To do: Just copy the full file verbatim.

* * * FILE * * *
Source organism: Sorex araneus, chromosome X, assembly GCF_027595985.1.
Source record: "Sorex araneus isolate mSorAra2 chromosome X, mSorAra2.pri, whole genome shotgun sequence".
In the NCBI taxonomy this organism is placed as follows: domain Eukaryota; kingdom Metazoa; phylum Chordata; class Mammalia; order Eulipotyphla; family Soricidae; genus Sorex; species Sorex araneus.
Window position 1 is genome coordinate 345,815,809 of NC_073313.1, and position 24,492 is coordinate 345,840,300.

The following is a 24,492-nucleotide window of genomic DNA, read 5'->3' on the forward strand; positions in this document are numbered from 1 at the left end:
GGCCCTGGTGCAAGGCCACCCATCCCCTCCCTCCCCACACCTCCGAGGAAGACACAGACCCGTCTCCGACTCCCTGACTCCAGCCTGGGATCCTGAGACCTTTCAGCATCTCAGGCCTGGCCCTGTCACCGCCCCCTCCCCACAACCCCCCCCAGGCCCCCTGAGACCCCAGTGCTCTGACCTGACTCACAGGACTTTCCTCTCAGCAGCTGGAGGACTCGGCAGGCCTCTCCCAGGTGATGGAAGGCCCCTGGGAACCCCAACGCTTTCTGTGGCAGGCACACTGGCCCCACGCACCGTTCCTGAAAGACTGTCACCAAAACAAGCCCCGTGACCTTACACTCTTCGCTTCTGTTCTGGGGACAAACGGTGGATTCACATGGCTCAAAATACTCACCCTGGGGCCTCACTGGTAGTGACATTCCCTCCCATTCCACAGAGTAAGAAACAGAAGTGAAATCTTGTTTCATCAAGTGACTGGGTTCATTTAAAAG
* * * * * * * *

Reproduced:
Source organism: Sorex araneus, chromosome X, assembly GCF_027595985.1.
Source record: "Sorex araneus isolate mSorAra2 chromosome X, mSorAra2.pri, whole genome shotgun sequence".
In the NCBI taxonomy this organism is placed as follows: domain Eukaryota; kingdom Metazoa; phylum Chordata; class Mammalia; order Eulipotyphla; family Soricidae; genus Sorex; species Sorex araneus.
Window position 1 is genome coordinate 345,815,809 of NC_073313.1, and position 24,492 is coordinate 345,840,300.

The following is a 24,492-nucleotide window of genomic DNA, read 5'->3' on the forward strand; positions in this document are numbered from 1 at the left end:
GGCCCTGGTGCAAGGCCACCCATCCCCTCCCTCCCCACACCTCCGAGGAAGACACAGACCCGTCTCCGACTCCCTGACTCCAGCCTGGGATCCTGAGACCTTTCAGCATCTCAGGCCTGGCCCTGTCACCGCCCCCTCCCCACAACCCCCCCCAGGCCCCCTGAGACCCCAGTGCTCTGACCTGACTCACAGGACTTTCCTCTCAGCAGCTGGAGGACTCGGCAGGCCTCTCCCAGGTGATGGAAGGCCCCTGGGAACCCCAACGCTTTCTGTGGCAGGCACACTGGCCCCACGCACCGTTCCTGAAAGACTGTCACCAAAACAAGCCCCGTGACCTTACACTCTTCGCTTCTGTTCTGGGGACAAACGGTGGATTCACATGGCTCAAAATACTCACCCTGGGGCCTCACTGGTAGTGACATTCCCTCCCATTCCACAGAGTAAGAAACAGAAGTGAAATCTTGTTTCATCAAGTGACTGGGTTCATTTAAAAG